- Courtesy Of Netflix
- RITES OF SPRING A desolate island may hold the key to a 21-year-old mystery in this Danish series.
Our streaming entertainment options are overwhelming — and not always easy to sort through. Recently, I was telling a friend about the interesting Danish high school graduation customs documented in 2021 Oscar winner Another Round. (Oral exams on philosophy! Very drunk kids in nautical-looking caps boarding a party bus, accompanied by their equally drunk teachers!) She informed me there was a whole mystery series pivoting on just such graduation festivities gone awry.
I had to watch it. "Equinox" (2020) is a six-episode Netflix original series produced in Denmark, directed by Søren Balle and Mads Matthiesen and based on the podcast "Equinox 1985," created by Tea Lindeburg. The show doesn't shed any light on the origins of those "The Love Boat"-esque caps (actually a long Nordic student tradition), but it's a head trip, all right.
In 1999, 21 graduating seniors went off on a party bus, swigging and yelling and flirting. The bus was later discovered on a country road with only the driver and three students inside; the rest of the class was gone.
Twenty-one years later, no trace of the missing students has ever been found. Astrid (Danica Curcic) is the younger sister of Ida (Karoline Hamm), one of the disappeared. Now working as the host of a call-in radio show about the paranormal, Astrid remembers vividly how frightened and reluctant to go on the bus Ida seemed that day. The loss drove their parents apart and left Astrid with waking nightmares.
A cryptic on-air call from Jakob (August Carter), one of the three graduates who didn't vanish, spurs Astrid to return to Copenhagen and try to solve the mystery of what happened to her sister.
Will you like it?
It's no surprise to learn that "Equinox" started as an audio drama. Astrid initially announces her intention to tape a radio show about the mystery, a perfect setup for the mockumentary format so popular with horror podcasts.
But the Netflix version abandons the radio-show conceit almost immediately. Rather than follow Astrid's progress toward the truth in procedural fashion, "Equinox" hops around in time. Flashbacks make us privy to Ida's perspective in the months before her disappearance, showing us things that Astrid has no way of knowing.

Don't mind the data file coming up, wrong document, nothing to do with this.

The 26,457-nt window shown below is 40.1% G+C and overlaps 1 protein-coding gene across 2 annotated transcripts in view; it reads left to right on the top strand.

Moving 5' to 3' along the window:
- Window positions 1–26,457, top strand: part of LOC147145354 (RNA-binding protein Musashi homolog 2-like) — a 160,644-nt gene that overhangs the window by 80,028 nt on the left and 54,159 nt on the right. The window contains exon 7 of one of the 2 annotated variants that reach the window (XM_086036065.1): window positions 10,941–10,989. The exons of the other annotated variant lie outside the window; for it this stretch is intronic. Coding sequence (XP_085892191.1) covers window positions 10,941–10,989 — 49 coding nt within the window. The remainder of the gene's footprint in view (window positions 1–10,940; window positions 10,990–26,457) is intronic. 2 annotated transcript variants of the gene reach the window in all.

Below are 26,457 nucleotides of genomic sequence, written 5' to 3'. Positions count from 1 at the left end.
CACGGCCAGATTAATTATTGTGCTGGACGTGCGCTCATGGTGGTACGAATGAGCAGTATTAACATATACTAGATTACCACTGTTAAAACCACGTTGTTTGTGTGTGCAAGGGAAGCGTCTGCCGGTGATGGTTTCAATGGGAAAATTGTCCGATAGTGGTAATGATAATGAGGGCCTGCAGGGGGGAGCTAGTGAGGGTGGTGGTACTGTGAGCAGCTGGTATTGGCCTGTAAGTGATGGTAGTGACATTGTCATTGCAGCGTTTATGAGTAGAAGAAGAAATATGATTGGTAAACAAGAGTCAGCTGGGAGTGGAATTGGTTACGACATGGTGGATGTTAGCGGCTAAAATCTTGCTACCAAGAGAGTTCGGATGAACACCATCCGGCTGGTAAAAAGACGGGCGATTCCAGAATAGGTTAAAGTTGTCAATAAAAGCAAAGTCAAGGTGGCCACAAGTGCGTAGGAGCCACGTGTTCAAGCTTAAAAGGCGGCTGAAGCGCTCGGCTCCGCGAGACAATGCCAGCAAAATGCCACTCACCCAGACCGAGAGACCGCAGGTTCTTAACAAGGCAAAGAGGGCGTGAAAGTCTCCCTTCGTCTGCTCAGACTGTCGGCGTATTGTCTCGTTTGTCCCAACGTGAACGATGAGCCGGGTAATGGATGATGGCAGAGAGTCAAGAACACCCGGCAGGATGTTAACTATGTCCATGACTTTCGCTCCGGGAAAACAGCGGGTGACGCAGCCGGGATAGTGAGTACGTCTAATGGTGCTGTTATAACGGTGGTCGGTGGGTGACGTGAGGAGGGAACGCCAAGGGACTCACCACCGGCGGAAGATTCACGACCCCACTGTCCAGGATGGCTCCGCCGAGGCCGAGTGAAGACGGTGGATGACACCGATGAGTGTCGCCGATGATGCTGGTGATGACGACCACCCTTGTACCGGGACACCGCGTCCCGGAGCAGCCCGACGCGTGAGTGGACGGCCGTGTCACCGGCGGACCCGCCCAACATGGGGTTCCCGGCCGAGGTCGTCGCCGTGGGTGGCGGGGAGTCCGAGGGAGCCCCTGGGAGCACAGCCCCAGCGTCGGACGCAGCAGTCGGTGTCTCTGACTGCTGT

Or should have no way of knowing — because Astrid, it turns out, has always had an awareness of things beyond her ken. She's not much of a detective or a journalist; viewers expecting a whodunit will be frustrated by the seeming lack of logic with which she investigates. (For instance, after failing to connect with Jakob, she appears to forget about the other two surviving students for a while.) In fact, Astrid is a bit of a basket case — or she's the only person who's ever known the truth about what happened, and would still know it if she hadn't allowed her elders to convince her she was mentally ill.
With its unreliable, often passive protagonist, "Equinox" is closer to moody horror than to mystery. It seems to be aiming for that "Twin Peaks" vibe; any solution is secondary to the realization that everything in ordinary life is woven through with sinister intention.
If the characters' motivations don't always hold up, the acting does. Viola Martinsen is haunting and haunted as the psychic 9-year-old Astrid, and several performers do memorably quirky turns in small roles.
The filmmakers excel at creating creepy visual textures. Aerial shots of the woods are a horror cliché these days, but here the drone photographers also get major mileage out of the city of Copenhagen, with its cold, glassy skyscrapers and stone row houses as severe as Victorian matrons. Folkloric motifs — birds, hares — weave their way into the narrative. When Ida and her school friends get involved in the occult, the action moves to a deserted island that becomes the scene of a hypnotically eccentric equinox ritual.
"Equinox" feels like a dream, with less of a climax than a foregone conclusion. And when it's over, viewers may find most of the story vanishing from memory, as dreams do. But you'll probably never think of graduation and its associated rites of passage the same way again.
If you like this, try...
Midsommar (2019; Amazon Prime Video, rentable): If you enjoy artistically filmed rituals of neo-pagan cults, the folk horror films of Ari Aster are for you. This one also has that special Scandinavian flavor.
"Black Spot" (two seasons, 2017-19; Netflix): If you prefer your supernatural-themed entertainment to be combined with strong procedural elements, check out this French series set in an isolated woodland town with a bizarrely high murder rate.
"The Sinner" (three seasons, 2017-20; Netflix, rentable): Each self-contained season of this USA Network anthology series focuses on the "why" of a murder, not the who. Shows like this and "Equinox" could be called "dozy mysteries" — they're heavy on atmosphere, pretty images and dark truths about the human condition, but you won't miss much if you watch in a pandemic haze.